From here it’s where system is a bit different depending on what you choose to study. It used to be only Oxbridge, Medical and some Law applicants that had to have additional admissions tests and interview but now it seems like everyone wants in on a bit of the fun (*silently cries*).

Anyway, once you submit you applications (and maybe take a test, like the TSA or PAT, and/or interview), you wait a little bit for universities to make you offers (or reject you) If you receive an offer, it will give you conditions; the exact grades you need for them to actually give you your place on ‘Results Day’. These are usually similar to the minimum requirements mentioned earlier, but they can be higher, or lower (to the point of non-existence in the form of ‘unconditional offers’), depending on how much they liked you.

Offers

Once you get in all your offers, you choose ‘firm’ first choice to accept and an ‘insurance’ backup in case you dont quite get the grades of your first choice and miss your offer.

You see, all of this takes place before you actually sit your A-Level exams in May and June. That mean that in mid-August, when your results are released (on Results Day), if you’ll only have a place at university if you meet your offer, or you were so close to meeting it that the university takes pity on you and accepts you anyway.

It’s when you miss your offer and your first choice still decides not to take you in that you’re left at the mercy of your insurance choice. Most people choose an insurance choice that has lower conditions than their firm choice, just in case something like this happens, but there are instances where people predicted AAA can end up with CCC or worse (if the spend too much time partying rather than studying).

So if the entire process were a basic conversation, here’s an optimistic form of events:

Student: “Hey Uni X! I want to study course Y! Here are the grades I have and will probably get and why I will make an amazing student!”

University X: “That looks great. Can we have an interview? Oh, and maybe this test as well, please?” (Only some universities ask for interview)

Student: “Sure…”

Some time later…

Uni X: “We’ve decided you can come to study Y as long as you get A* in Physics and Maths and an A in that other subject you’re taking.”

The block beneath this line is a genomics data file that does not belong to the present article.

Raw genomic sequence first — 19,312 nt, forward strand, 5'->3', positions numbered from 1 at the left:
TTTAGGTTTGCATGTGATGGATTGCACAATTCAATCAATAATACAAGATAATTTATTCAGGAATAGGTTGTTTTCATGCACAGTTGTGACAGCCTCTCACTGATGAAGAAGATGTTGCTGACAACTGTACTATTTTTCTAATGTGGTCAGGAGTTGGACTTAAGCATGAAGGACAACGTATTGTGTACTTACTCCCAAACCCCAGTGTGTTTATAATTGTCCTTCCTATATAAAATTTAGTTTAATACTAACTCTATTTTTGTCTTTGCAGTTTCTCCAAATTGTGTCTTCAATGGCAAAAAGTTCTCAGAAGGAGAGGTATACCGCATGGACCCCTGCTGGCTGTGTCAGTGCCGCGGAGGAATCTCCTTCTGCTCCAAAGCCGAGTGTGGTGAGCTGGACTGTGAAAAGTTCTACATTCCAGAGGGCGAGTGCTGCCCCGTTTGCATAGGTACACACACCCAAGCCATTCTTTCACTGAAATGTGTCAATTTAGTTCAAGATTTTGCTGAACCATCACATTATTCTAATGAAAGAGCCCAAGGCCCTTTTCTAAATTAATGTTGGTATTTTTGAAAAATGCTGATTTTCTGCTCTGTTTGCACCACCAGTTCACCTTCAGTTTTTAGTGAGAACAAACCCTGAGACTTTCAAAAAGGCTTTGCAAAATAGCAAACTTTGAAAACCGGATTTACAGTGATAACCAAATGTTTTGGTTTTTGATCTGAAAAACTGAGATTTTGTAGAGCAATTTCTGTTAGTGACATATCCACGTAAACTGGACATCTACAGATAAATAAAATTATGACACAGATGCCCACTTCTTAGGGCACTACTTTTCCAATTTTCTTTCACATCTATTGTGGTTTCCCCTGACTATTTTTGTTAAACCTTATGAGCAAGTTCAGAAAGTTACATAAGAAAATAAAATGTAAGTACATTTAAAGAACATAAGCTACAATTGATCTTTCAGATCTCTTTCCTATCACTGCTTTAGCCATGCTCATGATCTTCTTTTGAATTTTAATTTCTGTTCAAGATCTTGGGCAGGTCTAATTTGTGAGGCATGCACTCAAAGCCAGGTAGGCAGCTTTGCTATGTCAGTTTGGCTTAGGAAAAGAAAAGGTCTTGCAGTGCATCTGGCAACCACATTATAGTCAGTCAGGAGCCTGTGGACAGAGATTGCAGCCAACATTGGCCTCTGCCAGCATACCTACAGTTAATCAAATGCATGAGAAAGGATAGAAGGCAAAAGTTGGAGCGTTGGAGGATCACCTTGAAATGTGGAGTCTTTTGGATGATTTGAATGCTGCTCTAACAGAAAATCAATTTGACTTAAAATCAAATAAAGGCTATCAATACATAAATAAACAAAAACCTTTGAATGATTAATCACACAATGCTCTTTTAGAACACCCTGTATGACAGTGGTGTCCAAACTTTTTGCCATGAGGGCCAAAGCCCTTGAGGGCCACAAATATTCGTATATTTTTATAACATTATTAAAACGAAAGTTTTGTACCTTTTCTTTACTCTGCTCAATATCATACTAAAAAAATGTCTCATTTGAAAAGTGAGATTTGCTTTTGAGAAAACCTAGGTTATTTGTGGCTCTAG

Student: “Um, ok. I’ll accept your offer!” *student puts Uni X down as their ‘Firm’*

Student sits exam at the end of the school year and waits for results day in mid August…

At around 8:00 AM

Uni X: “Congratualtions on meeting your offer!”

At 9:00 AM, the school either sends an email containing the student’s results or asks them to come into school to find them out.

Teacher: *hands over envelope to student*

Student: *excitedly rips open envelope to see that they got A*s in all their subjects* “Oh wow, I did even better than I thought I did!”

(Please note that neither I, nor my older sibling was ever bothered enough to go into school to collect any results ever (be it GCSEs or A-Levels) , so I don’t actually know how it works. but, that’s basically it.)

If you’re unlucky enough to be rejected by both your firm and insurance universities, have no fear! There is a hope called clearing, but I know little to nothing about that…


May I wish good luck to any fellow Year 13s (or High School Seniors) going through similar struggles! (May we all get into our first choice universities!)

But anyway, I think that’s about it in a nutshell! I’ll try not to complain about school again at least until exam season (probably because I’ll be too busy applying to uni to do so)

Normal hobby-based content will return this weekend (probably)!

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1 thought on “The Hell of UCAS (Applying to Uni in the UK) Part 3: Applying to Uni (UCAS)

  1. Pingback: The Hell of UCAS (applying to Uni in the UK) Part 2: College and A-Levels | shoujo ramen